Top tips on custom clearance procedure for Parcels
If you have ever sent a parcel to a non EU destination then you are likely already familiar with the words ‘customs clearance’. You may even have experienced the frustration of a customs clearance delay first hand, or worse yet, had your parcel held by customs until you provide the additional clearance details they need.
Well, whilst there is nothing you can do about the actual customs clearance process, or the customs regulations, there are things you can do to prevent your parcel experiencing a clearance delay in the first place.
In this blog we share our vital tips on what paperwork you need to avoid unnecessary custom clearance procedure delay.
Customs Authorities are local government authorities and their jobs is to assess and inspect any imported goods that arrive into their country, and to levy duties or taxes that they may deem applicable. Couriers and shipping agents have no hold over customs authorities, and cannot influence their decision on duties and taxes.
If you are sending a parcel outside of the EU, you will have to provide a shipping invoice (also sometimes known as a ‘customs invoice’) for customs clearance. This is a mandatory requirement, and all goods travelling across the EU border will be accompanied by a shipping invoice. If you don’t provide a shipping invoice with your parcel, it will not leave the UK, and the courier will likely refuse even to collect it.
The shipping invoice should be as comprehensive as possible, and must include the following information:
- Shippers address (collection address)
- Receivers address (delivery address)
- A ‘sold to’ address ( only if this address is different from the receiver’s address)
- A ‘goods description’ (e.g. clothing; 2 x denim trousers, 4 x cotton socks, 1 x cotton t shirt)
- A reason for export (e.g. free of charge samples, a gift, sale of goods)
- A total value of the goods, as well as a breakdown of the individual values of each item
The customs authorities will use all of the information on the invoice to determine if they need to apply any import duties and taxes to the shipment. Make sure you break down all the information, and give as many details as possible to avoid customs applying the wrong import charges to your goods.
Always be honest with the information you provide on the invoice for customs; any discrepancies could mean severe delays with the delivery of your parcel! Once the customs authorities have your parcel in their possession they legally own it (until it’s released), and if you don’t comply with their regulations they have the authority to cease your goods permanently.
A tariff code is a universal customs clearance code used by the clearance authorities to determine the level duty and tax for each item you’re sending. As every product has a different level of duty and tax, customs will use the ‘tariff classification’ for each of your items to decide how many charges to apply. You can look up the tariff code for your goods prior to sending your parcel and add this tariff code onto the shipping invoice for custom clearance. Doing so will help to ensure a speedy and accurate clearance process at the other end. It’s important to note that your courier cannot do this for you. It must be the shipper of the goods who completes the shipping invoice.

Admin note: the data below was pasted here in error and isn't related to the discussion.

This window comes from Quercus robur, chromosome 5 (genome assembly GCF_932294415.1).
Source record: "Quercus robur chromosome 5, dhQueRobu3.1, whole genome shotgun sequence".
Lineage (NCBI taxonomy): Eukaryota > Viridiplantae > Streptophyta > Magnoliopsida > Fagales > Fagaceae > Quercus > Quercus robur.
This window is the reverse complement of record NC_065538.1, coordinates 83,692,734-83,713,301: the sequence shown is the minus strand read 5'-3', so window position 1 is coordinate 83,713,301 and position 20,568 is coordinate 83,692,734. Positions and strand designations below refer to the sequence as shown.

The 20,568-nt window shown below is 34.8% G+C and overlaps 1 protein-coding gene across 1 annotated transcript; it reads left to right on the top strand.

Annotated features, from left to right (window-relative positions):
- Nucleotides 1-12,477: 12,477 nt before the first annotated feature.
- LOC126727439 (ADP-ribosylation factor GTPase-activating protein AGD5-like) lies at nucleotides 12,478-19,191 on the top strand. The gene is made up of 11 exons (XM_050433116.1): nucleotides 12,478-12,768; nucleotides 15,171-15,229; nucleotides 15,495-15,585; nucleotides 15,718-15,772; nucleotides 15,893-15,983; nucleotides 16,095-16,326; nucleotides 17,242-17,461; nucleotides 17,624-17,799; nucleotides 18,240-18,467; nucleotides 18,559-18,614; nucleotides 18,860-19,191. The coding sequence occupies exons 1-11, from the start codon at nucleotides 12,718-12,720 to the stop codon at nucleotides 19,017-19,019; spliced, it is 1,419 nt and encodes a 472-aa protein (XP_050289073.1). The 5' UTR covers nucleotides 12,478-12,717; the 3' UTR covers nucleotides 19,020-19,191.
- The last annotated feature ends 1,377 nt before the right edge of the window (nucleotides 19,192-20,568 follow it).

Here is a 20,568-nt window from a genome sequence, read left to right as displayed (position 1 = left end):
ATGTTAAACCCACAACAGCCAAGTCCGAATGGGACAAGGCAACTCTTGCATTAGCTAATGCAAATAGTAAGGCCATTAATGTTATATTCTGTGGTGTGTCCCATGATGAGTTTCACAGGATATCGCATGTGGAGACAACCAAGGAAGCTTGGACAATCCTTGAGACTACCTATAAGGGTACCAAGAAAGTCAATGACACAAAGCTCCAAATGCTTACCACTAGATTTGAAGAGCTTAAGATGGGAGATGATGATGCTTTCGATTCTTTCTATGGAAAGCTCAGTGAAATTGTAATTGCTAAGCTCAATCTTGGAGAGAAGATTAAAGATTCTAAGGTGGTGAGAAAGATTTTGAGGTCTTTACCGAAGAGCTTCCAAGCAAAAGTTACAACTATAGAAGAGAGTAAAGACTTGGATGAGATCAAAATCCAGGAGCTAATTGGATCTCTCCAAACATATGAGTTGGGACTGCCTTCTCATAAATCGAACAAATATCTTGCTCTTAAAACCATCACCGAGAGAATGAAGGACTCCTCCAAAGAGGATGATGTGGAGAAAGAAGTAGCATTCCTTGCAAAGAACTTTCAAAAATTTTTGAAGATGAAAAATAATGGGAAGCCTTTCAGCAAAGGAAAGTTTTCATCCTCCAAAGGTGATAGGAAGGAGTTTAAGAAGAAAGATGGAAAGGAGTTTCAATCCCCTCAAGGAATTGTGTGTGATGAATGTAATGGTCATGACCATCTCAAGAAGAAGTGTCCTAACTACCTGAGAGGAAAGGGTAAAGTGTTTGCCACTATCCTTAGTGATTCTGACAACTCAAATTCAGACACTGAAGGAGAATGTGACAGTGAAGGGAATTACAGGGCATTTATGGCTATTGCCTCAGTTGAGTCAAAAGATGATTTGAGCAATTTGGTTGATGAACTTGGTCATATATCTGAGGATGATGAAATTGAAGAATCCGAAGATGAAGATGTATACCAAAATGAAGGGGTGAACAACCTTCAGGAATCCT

Duties & Taxes
Every country applies different amounts of duty and tax to different categories of goods, and whilst it may seem unfair that your receiver will have to pay import taxes or duties when you have already paid for the delivery, unfortunately this is a legal requirement. Remember that your courier does not apply the duties and taxes – it’s the government’s import legislation in the country you are shipping to.
Duties and taxes will vary from product to product and country to country, and can change frequently. Therefore, your courier cannot advise you of how much these charge will be in advance; the only way to find this out is by contacting the customs clearance authority in the destination country and provide them with the details of what you are sending.
Always include your receiver’s contact details, including telephone number and email address on the shipping invoice to avoid extra delays with clearance.
Tax IDs & Import licences
In addition, your receiver may need to provide their tax ID, or apply for an import licence in order to clear the goods through customs in the local country. To avoid delays with customs clearance, find out if this is required in advance by contacting the local clearance authority in the country you are shipping to. Alternatively you could ask your international courier to investigate this for you prior to booking your parcel.
If a tax ID is required, then ask your receiver to provide you with this information so you can add it to the shipping invoice prior to shipping, to avoid any additional clearance delays.
If an import licence is required then make sure your receiver has one already and if not, that they apply for it in good time.
Following these simple tips will really help to ensure that the customs clearance of your parcel is as accurate, fast and smooth as possible.